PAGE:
Years ago, at a time when I was at a crossroads in my career, I came upon a quote by San Francisco Bay Area psychologist Geri Weitzman, PhD. She said, “Sometimes you gotta create what you want to be a part of.” I was so inspired by this jewel of wisdom that I taped it to my refrigerator door, where it stayed for several years as a reminder of the creative potential that lives within us all.
Having had only minimal success submitting stories and articles to a small, local publication for seniors, I first applied Dr. Weitzman’s approach when I decided to try my hand at publishing my own magazine. Home PC’s and the Internet had become household commodities, and as a result, the desktop publishing industry was burgeoning as well.
At that time, I had been recently diagnosed with mitral valve prolapse, and having found no relief for my condition through practitioners of mainstream medicine, I began seeking alternative treatment with great success. So…using a desktop PC set up on my kitchen table, I created and published a little magazine called Pathways to Health, aimed at opening a dialogue between doctors of mainstream surgical and pharmaceutical medicine, and practitioners of alternative health care therapies such as acupuncture, massage, and reflexology. Pathways to Health was a modest success that lasted a little over two years, but never reaped a sustainable profit. Nevertheless, for me it was a crash course in the nuts and bolts of the publishing industry, and it opened doors to business relationships that still fuel my freelancing career to this day.
Fast-forward five years, to the day I sold my first travel tale, The Fox and the Foreigner, to ThingsAsian.com. Upon its publication, the site owner asked me to write a series of four articles about my experience teaching English in Japan; and it was those four articles that later became the core of my first published book, Ganbatte Means Go for It. I went on to write several more Japan-related books for ThingsAsian Press, but what I really wanted was to explore Asian culture through food and film.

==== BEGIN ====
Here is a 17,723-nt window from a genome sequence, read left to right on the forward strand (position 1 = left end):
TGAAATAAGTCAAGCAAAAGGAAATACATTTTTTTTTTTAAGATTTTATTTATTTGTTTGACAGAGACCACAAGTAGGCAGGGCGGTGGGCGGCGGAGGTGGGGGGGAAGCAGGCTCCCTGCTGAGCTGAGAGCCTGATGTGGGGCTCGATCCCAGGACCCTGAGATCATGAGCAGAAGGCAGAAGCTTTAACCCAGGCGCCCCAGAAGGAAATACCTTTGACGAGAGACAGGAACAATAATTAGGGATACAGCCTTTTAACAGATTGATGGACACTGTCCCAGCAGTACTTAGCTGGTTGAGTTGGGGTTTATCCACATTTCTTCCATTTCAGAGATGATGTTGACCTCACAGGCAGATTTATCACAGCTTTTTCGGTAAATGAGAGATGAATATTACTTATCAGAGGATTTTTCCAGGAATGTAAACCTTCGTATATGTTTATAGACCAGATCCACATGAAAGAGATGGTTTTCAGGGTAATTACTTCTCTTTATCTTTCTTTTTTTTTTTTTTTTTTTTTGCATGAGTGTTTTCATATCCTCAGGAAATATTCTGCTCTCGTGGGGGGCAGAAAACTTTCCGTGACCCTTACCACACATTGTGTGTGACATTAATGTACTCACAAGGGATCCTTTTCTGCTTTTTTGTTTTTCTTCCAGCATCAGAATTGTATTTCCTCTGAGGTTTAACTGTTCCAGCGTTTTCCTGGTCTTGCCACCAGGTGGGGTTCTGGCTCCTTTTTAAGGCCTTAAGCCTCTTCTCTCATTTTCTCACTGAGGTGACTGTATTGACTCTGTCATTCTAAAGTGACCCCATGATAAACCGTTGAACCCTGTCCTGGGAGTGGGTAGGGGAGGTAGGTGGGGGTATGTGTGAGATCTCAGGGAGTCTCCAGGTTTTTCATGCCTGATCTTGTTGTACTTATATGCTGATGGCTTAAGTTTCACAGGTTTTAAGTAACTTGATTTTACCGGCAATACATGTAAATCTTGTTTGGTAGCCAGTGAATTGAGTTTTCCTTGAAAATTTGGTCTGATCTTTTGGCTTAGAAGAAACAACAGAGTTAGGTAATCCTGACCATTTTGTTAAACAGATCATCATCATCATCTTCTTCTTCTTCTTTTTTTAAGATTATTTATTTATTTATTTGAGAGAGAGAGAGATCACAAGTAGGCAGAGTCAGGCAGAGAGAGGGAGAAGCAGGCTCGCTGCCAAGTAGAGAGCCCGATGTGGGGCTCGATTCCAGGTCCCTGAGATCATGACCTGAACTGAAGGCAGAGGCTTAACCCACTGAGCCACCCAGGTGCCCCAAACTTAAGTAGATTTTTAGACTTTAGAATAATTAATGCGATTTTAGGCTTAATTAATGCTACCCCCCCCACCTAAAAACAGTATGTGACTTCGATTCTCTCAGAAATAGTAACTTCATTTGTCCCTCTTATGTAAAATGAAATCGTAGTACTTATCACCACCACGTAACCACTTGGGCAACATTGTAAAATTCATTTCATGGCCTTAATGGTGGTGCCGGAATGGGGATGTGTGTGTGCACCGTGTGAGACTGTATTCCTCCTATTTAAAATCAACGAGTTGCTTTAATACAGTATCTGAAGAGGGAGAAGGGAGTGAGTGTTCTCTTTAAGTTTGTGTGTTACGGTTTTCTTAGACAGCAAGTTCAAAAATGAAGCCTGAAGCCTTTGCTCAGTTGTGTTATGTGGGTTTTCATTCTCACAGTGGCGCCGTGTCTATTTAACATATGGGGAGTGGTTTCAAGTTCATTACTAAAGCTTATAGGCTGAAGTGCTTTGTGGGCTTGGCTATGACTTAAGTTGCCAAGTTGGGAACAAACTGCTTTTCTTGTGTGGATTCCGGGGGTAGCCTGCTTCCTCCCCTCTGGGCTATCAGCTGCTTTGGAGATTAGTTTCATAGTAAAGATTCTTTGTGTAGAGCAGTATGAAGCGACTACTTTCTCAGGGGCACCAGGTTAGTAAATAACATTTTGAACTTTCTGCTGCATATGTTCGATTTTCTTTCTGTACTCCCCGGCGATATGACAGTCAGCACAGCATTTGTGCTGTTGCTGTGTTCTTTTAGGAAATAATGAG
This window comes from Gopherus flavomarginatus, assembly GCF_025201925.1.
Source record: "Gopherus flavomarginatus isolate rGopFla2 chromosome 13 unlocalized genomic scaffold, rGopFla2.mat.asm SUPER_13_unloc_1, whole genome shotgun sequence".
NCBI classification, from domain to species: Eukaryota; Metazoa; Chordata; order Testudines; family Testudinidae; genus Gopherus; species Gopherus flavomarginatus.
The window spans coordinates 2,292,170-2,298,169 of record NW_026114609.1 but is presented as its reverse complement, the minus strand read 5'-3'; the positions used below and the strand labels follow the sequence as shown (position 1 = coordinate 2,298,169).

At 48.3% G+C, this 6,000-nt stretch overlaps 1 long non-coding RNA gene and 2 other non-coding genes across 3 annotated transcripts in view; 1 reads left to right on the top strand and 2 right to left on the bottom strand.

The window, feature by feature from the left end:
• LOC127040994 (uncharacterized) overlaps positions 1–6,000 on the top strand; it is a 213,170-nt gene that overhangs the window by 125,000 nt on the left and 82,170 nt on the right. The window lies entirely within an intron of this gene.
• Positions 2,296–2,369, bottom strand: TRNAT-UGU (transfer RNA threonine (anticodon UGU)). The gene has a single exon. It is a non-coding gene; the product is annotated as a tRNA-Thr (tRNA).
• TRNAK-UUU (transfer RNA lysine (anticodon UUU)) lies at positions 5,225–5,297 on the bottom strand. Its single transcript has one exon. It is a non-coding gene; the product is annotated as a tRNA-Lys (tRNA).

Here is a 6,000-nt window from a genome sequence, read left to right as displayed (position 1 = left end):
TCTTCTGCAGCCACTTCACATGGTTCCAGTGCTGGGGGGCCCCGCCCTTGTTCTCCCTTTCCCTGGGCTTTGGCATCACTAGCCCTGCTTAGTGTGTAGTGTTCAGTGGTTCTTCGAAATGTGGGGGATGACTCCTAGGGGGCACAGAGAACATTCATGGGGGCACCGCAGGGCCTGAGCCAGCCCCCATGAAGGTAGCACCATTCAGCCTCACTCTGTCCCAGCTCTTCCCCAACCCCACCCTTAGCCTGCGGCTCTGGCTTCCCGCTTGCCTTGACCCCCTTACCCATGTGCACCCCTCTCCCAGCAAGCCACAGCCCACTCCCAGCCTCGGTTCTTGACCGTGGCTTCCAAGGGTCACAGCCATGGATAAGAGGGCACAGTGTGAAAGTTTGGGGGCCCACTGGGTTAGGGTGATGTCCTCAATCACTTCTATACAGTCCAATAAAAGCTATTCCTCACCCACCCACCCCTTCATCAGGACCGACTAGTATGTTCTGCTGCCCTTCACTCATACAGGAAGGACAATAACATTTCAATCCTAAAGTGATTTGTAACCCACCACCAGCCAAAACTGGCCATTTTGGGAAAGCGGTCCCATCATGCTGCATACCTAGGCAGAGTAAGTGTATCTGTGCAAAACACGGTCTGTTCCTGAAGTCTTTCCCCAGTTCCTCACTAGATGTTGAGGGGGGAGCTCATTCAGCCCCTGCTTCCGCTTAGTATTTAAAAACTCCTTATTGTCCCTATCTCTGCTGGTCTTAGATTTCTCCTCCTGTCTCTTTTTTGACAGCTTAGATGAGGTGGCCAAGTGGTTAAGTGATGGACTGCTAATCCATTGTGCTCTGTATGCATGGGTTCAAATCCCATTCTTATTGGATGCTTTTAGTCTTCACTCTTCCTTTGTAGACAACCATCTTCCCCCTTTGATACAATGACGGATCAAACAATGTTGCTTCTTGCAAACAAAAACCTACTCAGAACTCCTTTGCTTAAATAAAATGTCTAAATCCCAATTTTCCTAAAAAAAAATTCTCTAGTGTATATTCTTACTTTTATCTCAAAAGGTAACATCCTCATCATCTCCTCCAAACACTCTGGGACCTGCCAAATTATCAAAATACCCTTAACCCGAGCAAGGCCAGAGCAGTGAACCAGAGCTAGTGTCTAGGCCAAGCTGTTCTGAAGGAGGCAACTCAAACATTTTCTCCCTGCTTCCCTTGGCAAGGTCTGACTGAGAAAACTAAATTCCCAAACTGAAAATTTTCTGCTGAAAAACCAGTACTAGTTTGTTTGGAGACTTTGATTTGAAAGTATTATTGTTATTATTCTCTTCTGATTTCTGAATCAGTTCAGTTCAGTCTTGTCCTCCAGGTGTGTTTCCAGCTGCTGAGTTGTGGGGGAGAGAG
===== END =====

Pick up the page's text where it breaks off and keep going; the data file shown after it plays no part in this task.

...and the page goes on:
So, when the site owner of ThingsAsian offered me my own weblog, there was no need to deliberate over what the theme would be: I created a daily blog called Chopstick Cinema; and for eight years, I had the pleasure of experimenting with hundreds of dishes from every cuisine throughout Asia, while enjoying the best that Asian cinema has to offer (with the added bonus that I have become a competent food photographer in the process).
With the current global economy, I am once again at a crossroads in my career. I’ve developed a skill set that qualifies me for an array of options in the publishing industry, but I’ve been freelancing for so long that I’m practically feral. So the idea of a punch-the-clock job is out of the question. Meanwhile, the food-blogging industry has reached critical mass, and print publishing is rapidly yielding to digital media. So once again, I find myself invoking the wisdom of Dr. Geri Weitzman: Sometimes you gotta create what you want to be a part of.
Celeste Heiter is the author of Turn Your PC into a Lean Mean Freelancing Machine, the creator of the LoveBites Cookbook Series for Kindle Fire, and the author of Potty Pals , a potty-training book for children. She has also written ten books published by ThingsAsian Press; and spent eight years posting her recipes, food photographs, and film reviews on ChopstickCinema .